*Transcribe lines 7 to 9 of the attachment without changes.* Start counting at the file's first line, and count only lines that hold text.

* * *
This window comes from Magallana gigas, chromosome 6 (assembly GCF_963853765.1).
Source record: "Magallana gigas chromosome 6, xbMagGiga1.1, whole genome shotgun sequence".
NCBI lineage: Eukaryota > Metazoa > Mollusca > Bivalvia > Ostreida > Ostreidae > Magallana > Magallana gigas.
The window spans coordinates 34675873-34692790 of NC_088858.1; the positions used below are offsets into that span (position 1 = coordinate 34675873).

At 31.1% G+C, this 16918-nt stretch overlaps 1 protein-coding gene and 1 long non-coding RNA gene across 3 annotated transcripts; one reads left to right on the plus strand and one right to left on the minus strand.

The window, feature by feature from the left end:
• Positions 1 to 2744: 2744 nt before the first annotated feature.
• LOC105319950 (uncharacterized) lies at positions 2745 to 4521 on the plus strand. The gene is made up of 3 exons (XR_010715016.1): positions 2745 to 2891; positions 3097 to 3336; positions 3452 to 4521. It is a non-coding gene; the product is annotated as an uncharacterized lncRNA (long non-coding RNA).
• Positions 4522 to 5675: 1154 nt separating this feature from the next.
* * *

• Positions 1 to 2744: 2744 nt before the first annotated feature.
• LOC105319950 (uncharacterized) lies at positions 2745 to 4521 on the plus strand. The gene is made up of 3 exons (XR_010715016.1): positions 2745 to 2891; positions 3097 to 3336; positions 3452 to 4521. It is a non-coding gene; the product is annotated as an uncharacterized lncRNA (long non-coding RNA).
• Positions 4522 to 5675: 1154 nt separating this feature from the next.